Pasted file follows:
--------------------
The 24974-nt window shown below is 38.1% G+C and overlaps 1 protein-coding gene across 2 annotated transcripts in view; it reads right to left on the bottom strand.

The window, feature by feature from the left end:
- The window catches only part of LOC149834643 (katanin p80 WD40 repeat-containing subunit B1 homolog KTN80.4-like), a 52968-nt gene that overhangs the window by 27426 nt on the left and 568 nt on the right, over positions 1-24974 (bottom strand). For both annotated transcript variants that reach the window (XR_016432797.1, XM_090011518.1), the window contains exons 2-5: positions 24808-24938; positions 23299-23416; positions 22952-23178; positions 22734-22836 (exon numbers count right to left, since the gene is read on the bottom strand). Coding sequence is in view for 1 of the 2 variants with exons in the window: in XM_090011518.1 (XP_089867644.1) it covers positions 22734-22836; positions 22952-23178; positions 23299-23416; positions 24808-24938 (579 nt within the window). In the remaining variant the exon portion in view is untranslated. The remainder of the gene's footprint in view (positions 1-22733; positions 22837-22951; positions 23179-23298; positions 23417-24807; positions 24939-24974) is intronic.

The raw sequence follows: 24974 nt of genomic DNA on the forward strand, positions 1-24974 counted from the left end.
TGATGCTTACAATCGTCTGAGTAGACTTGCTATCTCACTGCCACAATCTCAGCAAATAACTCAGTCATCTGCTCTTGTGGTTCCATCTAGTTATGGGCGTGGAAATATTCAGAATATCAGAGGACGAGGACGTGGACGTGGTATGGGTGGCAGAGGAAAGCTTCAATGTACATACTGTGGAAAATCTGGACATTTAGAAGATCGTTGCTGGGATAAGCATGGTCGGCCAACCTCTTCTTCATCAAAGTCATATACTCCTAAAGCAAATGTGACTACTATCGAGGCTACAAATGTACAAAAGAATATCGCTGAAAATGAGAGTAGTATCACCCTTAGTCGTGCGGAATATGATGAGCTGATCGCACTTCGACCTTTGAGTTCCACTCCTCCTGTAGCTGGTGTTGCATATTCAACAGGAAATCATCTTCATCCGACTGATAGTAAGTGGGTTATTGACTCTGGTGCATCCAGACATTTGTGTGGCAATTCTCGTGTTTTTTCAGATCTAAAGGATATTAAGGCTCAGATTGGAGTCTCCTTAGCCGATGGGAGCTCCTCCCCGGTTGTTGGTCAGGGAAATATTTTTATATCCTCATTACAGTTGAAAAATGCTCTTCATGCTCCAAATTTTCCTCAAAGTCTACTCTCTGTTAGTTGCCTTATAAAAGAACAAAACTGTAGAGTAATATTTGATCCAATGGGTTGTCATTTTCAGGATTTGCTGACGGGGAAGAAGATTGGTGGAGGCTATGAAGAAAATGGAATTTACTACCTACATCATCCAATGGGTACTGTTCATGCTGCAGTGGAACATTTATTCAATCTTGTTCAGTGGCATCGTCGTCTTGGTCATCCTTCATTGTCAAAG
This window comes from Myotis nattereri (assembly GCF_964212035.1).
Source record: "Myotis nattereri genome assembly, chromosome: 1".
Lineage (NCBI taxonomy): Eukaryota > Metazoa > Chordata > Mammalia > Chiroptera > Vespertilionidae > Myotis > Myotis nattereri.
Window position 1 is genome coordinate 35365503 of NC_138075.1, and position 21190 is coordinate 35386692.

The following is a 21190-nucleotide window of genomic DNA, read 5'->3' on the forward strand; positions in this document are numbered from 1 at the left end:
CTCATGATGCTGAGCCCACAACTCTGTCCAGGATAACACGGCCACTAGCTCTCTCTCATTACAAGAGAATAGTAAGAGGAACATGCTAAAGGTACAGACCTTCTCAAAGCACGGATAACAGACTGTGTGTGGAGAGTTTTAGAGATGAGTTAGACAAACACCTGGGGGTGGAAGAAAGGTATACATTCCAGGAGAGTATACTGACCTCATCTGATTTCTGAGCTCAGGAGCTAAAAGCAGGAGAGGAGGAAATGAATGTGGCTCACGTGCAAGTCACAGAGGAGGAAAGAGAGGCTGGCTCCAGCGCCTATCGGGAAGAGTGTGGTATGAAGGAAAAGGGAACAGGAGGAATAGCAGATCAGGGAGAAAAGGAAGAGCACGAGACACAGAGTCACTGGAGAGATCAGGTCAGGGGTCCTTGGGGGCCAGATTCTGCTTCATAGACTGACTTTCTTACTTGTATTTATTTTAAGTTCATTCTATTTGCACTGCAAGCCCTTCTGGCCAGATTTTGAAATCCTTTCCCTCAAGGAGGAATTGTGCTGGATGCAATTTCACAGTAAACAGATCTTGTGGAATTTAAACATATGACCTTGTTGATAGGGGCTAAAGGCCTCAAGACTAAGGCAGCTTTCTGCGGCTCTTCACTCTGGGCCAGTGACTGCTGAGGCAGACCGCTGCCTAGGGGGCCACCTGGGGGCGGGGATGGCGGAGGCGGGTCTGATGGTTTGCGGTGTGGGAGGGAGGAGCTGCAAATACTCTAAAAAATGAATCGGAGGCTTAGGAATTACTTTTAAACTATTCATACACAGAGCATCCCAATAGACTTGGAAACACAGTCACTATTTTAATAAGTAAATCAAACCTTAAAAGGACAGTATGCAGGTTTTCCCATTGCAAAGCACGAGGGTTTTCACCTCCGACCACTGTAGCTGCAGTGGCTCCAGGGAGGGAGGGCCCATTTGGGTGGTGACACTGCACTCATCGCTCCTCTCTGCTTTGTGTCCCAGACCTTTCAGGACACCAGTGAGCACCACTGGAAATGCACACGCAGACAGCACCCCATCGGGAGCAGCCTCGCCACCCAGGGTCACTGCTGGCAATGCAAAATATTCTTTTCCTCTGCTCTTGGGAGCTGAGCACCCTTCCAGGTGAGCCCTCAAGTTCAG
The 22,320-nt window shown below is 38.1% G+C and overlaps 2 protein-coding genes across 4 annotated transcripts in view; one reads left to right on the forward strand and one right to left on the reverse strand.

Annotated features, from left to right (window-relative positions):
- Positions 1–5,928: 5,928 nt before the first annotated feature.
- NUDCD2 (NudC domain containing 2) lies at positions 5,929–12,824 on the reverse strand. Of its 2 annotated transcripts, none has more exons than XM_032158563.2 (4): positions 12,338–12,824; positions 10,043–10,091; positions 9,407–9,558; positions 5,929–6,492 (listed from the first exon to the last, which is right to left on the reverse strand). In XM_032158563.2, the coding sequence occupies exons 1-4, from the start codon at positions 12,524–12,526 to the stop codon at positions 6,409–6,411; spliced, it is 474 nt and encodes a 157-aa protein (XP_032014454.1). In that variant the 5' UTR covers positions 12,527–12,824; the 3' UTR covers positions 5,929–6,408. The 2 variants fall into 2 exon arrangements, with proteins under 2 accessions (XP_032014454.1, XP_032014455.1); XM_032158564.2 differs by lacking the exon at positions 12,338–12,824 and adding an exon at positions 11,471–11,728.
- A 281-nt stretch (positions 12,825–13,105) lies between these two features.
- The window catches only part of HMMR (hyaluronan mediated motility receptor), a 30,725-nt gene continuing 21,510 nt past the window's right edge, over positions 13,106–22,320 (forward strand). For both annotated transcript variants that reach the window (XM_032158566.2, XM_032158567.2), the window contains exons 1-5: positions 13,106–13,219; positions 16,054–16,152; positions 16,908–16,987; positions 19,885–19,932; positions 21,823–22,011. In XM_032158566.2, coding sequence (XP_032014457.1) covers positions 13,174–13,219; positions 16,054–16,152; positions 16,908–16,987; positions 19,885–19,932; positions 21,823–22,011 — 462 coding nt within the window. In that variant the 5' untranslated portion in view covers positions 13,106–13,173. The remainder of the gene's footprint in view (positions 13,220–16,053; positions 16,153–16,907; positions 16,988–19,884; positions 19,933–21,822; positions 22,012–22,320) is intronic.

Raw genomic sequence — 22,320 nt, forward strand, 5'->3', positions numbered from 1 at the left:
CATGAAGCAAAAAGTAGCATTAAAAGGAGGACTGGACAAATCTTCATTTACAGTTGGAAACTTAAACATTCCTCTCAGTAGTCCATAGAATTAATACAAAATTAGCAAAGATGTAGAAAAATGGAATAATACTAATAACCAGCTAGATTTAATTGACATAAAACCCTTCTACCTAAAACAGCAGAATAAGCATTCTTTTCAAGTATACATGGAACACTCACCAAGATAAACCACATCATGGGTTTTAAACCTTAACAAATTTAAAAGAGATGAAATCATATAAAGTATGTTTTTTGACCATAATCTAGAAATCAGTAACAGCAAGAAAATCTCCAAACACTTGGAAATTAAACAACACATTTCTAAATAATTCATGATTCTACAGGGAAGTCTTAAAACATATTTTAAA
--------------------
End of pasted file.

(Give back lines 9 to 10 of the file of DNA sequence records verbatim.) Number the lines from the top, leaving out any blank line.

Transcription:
Window position 1 is genome coordinate 35365503 of NC_138075.1, and position 21190 is coordinate 35386692.

The following is a 21190-nucleotide window of genomic DNA, read 5'->3' on the forward strand; positions in this document are numbered from 1 at the left end: